Virginia Healey Asher

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Virginia Healey Asher
Born (1869-12-18)December 18, 1869
Chicago, Illinois
Died February 2, 1937(1937-02-02) (aged 67)

Virginia Healey Asher (December 18, 1869 – February 2, 1937) was a gospel singer and evangelist to women.


Virginia Healey was born in Chicago to Irish Catholic parents, who however, did not seem to mind their daughter attending services at Moody Church, then pastored by R. A. Torrey, an associate of evangelist Dwight L. Moody. Healey was converted to evangelical Christianity at the age of eleven and shortly thereafter became involved in the church’s Sunday School ministry. Healey had a fine contralto voice and apparently received some professional training from George F. Root.

In the service of Moody Church she met her future husband, William Asher, who had been converted at the same evangelistic meeting as Healey, and they were married on December 14, 1887. Their only child died at birth. Virginia Asher attended classes at the precursor of Moody Bible Institute, although she did not graduate.

In the 1890s, the couple held open-air evangelistic meetings near the original Ferris wheel, built for the World's Columbian Exposition in Chicago (1893). Their success there led to William Asher being called as assistant pastor of Jefferson Park Presbyterian Church, where both Ashers worked for five years during the pastorate of J. Frank Talmadge. During this period, professional baseball player and future evangelist Billy Sunday attended services at the church.

The Ashers moved on to Duluth, Minnesota where they evangelized in the slums and at Duluth Bethel, a ministry to seamen, miners, and lumberjacks in the frontier port city. The Ashers then became assistants in the evangelistic campaigns of J. Wilbur Chapman, for whom Billy Sunday eventually became the advance man. The ministry of the Ashers focused on sailors, prisoners, and the working poor, until ill health forced Virginia Asher to return home to Winona Lake, Indiana, where both Chapman and Sunday also owned cottages.

By the first decade of the twentieth century, the evangelistic ministry of Billy Sunday had grown dramatically in both size and income, and Sunday’s wife, Nell began to travel with her husband and manage the campaign staff. Nell Sunday first hired two female Bible teachers, Grace Sax and Francis Miller, and then in 1911 invited the Ashers to become part of the organization.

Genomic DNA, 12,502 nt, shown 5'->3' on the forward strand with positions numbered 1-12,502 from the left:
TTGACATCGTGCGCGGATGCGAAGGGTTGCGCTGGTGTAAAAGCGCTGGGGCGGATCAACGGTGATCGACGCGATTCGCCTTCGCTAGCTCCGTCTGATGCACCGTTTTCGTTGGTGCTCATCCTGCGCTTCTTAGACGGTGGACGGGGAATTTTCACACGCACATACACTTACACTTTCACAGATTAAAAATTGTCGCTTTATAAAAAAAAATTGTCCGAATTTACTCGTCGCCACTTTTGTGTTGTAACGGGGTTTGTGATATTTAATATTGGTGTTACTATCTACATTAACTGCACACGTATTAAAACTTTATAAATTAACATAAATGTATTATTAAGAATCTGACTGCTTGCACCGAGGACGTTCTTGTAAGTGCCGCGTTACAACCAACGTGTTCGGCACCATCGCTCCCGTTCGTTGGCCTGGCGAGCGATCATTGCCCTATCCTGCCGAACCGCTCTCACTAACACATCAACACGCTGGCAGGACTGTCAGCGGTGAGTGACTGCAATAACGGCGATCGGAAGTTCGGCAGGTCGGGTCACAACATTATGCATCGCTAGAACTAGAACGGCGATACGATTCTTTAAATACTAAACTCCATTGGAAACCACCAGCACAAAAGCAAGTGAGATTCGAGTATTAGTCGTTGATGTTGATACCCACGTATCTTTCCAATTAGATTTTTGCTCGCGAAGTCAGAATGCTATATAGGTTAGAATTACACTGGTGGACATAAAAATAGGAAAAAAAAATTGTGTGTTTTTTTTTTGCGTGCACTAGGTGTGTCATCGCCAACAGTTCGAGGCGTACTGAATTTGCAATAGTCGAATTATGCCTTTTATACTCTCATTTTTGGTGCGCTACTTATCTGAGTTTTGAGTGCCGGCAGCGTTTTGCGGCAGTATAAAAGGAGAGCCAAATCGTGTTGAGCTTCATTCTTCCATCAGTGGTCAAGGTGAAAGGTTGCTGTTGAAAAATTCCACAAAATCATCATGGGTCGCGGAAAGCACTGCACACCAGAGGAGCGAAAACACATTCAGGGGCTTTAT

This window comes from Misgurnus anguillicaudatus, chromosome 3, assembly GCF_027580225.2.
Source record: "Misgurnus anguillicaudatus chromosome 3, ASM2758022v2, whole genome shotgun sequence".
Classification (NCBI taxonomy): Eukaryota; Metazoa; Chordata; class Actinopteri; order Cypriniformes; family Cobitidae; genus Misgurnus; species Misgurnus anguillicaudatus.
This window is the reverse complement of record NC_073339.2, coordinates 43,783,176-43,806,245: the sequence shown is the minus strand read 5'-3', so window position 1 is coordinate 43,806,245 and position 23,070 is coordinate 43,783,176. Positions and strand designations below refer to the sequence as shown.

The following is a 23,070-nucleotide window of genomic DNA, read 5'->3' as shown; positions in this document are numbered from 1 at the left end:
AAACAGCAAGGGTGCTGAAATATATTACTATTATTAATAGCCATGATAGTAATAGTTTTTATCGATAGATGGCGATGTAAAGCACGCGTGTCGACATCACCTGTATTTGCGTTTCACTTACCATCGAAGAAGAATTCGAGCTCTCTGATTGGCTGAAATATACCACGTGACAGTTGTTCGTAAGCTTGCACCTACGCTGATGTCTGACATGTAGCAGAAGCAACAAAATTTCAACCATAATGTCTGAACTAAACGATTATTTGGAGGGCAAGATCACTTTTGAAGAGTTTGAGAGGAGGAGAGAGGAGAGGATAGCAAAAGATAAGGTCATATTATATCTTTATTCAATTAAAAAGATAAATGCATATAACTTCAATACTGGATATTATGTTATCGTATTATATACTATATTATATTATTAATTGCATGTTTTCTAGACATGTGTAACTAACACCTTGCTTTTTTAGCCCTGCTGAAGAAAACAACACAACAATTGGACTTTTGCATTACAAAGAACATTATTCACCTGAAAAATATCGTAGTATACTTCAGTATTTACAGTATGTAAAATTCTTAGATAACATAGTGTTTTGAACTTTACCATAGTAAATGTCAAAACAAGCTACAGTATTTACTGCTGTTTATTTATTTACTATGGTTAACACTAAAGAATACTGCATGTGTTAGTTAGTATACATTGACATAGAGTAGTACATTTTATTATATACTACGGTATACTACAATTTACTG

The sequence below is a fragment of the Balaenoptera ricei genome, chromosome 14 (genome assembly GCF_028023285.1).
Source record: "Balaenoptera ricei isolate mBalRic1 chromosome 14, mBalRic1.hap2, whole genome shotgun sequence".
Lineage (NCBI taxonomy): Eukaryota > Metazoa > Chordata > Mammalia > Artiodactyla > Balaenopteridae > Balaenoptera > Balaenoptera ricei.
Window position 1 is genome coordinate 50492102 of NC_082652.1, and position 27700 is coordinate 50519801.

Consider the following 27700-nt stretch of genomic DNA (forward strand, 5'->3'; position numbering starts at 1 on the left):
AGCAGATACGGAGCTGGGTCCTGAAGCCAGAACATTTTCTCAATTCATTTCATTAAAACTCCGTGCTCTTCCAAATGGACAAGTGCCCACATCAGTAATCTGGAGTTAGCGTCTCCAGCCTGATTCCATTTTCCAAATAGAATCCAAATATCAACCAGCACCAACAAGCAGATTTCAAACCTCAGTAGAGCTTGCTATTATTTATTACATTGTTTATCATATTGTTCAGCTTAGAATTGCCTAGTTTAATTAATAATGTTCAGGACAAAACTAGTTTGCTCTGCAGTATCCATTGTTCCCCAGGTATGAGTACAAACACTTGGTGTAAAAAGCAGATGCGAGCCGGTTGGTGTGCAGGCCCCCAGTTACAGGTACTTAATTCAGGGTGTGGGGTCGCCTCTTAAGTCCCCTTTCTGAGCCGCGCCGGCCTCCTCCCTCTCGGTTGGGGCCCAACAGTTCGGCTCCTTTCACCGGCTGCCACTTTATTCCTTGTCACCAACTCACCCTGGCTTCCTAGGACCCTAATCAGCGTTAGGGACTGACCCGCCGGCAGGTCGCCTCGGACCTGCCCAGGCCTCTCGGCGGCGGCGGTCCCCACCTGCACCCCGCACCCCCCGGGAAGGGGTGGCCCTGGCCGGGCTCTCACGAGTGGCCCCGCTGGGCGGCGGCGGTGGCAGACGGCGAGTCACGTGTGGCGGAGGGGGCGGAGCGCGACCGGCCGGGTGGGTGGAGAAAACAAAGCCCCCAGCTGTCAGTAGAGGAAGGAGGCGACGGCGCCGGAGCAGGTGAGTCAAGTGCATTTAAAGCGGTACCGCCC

Virginia Asher took charge of the ministry to “businesswomen,” mostly shop girls, hospital employees, and factory operatives—any women who worked outside their homes. Often they had been recently deracinated from rural families and viewed their employment as only a temporary expedient before an anticipated marriage. Asher organized local churchwomen to serve as hostesses at luncheons for these young women. They would be served a simple five- to ten-cent lunch—perhaps a sandwich, a pickle, and coffee—before Asher spoke to them about such sins as promiscuity and drinking. They were also strongly encouraged to attend the Billy Sunday services in the evenings.

At the evangelistic services, Virginia Asher often sang duets with music director Homer Rodeheaver, and their early recordings popularized such gospel songs as “The Old Rugged Cross” and “In the Garden". Meanwhile, William Asher began to serve as Sunday’s advance man and fundraiser, and he and his wife were often geographically separated, which they accepted as a necessary part of their ministry.

At the end of a series of Sunday meetings in a city, Virginia Asher organized “businesswomen’s councils” to continue Bible studies and evangelistic work after the Sunday organization had left for another campaign. In 1922, the councils organized a national organization, the Virginia Asher Businesswomen’s Councils, that held annual meetings at Winona Lake Bible Conference. Local associations continued to exist well into the 1950s.

As Billy Sunday campaigns declined in popularity, ill health forced Asher to retire from Sunday’s staff after seventeen years of service. She died at her home in Florida in February 1937.[1]


  1. ^ New York Times, February 3, 1927, 23.